An RMIT outreach program is flying female students, alumni and staff across regional and rural areas to inspire high school girls about pathways into science, technology, engineering and maths.
The STEM outreach program has so far visited high schools in Mallacoota, Horsham, Ouyen and Mildura, giving female students access to first-hand accounts of what it’s like to work and study in these traditionally male-dominated fields.
Women in Australia are still falling short when it comes to representation and earning capacity in the fields of science, technology, engineering and maths. The lack of female role models in these industries has been touted as one of the many contributors to under-representation, and this program aims to rectify that.
On a recent trip to Horsham, first-year Associate Degree in Aviation student Jacinta Burgess not only spoke with high-schoolers, she was also behind the controls of the Cessna four-seater aircraft transporting the RMIT team.
Burgess flew from RMIT’s flight school at Point Cook, over the Grampian Ranges to the agricultural Wimmera region. Among her cargo was third-year student Kerry Phillips, who is studying a double degree in Business and Aviation.
“At the moment there’s a lack of women, and industry is really looking to recruit women to the field. It’s not only a man’s world, women can come in, too,” said Burgess.
Kerry Phillips spoke to students about her role as one of three women in the Airbus Fly Your Ideas competition. She also did an internship with Korean Air, where she was one of only three females in her department.
“I think it’s so important to be targeting females from the ground up, so going to high schools and things like that and letting them know what it is like. I think getting more females within these roles is empowering industry as well as it will help them grow,” said Phillips.
Phillips told students that they don’t necessarily need to know what they want to do straight away. Having begun a physiotherapy degree in Perth before moving to Melbourne to study Aviation and Business at RMIT, she didn’t follow a traditional path into the degree she loves.
She told students, “Don’t be too stressed out about choosing what you want to do now and that’s what you do for the rest of your life - it really won’t be.
“I love what I’m doing now. The difference is dramatic. Going to university, I get excited and I feel like I’m more a part of it. I’m doing all the volunteer opportunities I could possibly imagine and I’m getting better grades.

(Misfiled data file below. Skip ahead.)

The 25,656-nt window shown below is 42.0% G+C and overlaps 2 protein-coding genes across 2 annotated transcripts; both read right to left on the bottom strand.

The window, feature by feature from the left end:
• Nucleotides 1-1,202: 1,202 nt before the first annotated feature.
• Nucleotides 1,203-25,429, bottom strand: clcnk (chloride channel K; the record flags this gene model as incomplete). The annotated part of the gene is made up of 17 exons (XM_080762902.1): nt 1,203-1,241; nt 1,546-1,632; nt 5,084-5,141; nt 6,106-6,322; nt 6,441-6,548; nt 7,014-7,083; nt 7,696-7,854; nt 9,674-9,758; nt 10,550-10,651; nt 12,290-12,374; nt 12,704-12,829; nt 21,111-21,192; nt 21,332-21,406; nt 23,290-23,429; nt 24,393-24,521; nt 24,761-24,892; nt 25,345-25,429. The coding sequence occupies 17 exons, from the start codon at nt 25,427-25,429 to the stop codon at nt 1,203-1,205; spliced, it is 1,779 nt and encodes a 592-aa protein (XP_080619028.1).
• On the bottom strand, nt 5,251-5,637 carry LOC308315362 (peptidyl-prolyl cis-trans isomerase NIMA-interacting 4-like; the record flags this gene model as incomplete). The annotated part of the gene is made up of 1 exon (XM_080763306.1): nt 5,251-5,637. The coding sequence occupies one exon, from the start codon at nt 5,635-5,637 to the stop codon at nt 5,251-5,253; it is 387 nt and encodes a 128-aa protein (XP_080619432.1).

“Much, much, much better grades, because I love what I’m doing.
“There’s not a lot of representation for females in this industry, especially in the business side of science. What they are trying to look for is a lot more females to go into those kind of roles, looking at the business side of engineering and science.”
Horsham is an agricultural town and many of its largest employers focus on agricultural science. PhD student Tahnee Manning’s research into potato enzymes is relevant to the STEM career paths students could take without having to leave their region.
Tahnee explained that bio-technology covers everything, from beer-making through to genetic engineering, which is relevant to Wimmera as it grows barley for beer and is benefiting from genetic advancements in pulse crops such as lentils. She spoke to the practical side of science, demonstrating how you can apply science to real-world problems.
“I grew up in a small country town on the north-west coast of Tasmania. When I was young, science wasn’t on my radar at all. It was not a consideration. What’s a scientist? I used to think was an old white man in a white coat and glasses,” Manning told the girls.
“I just wanted to study something to help farmers, and now here I am.”
RMIT’s pilot training leader, Mike Heffey, said the RMIT STEM outreach teams would continue to be supported by the RMIT Flight School.
“We’ve got the mobility, the brilliance of staff and students and the enthusiasm to get out and about to promote science, technology, engineering, mathematics and aviation as brilliant career pathways for all students, especially girls,” Heffey said.
“Involving RMIT students and alumni is great role modelling for the importance of STEM in education."
This RMIT STEM outreach activity aligns well with the Women in Aviation International (WAI) Australian Chapter outreach program. Sci-Fly STEM is the airborne education program of WAI Australia, pioneered by Zara Dennis, with the aim of promoting STEM to children and young adults who, due to their rural location in Australia, would otherwise be unlikely to have such opportunities.
Burgess was accompanied by pilot Jack Hay, Grade Two Flight Instructor and CPL Co-ordinator at RMIT Flight Training.
Story, video and photos: Sarah Adams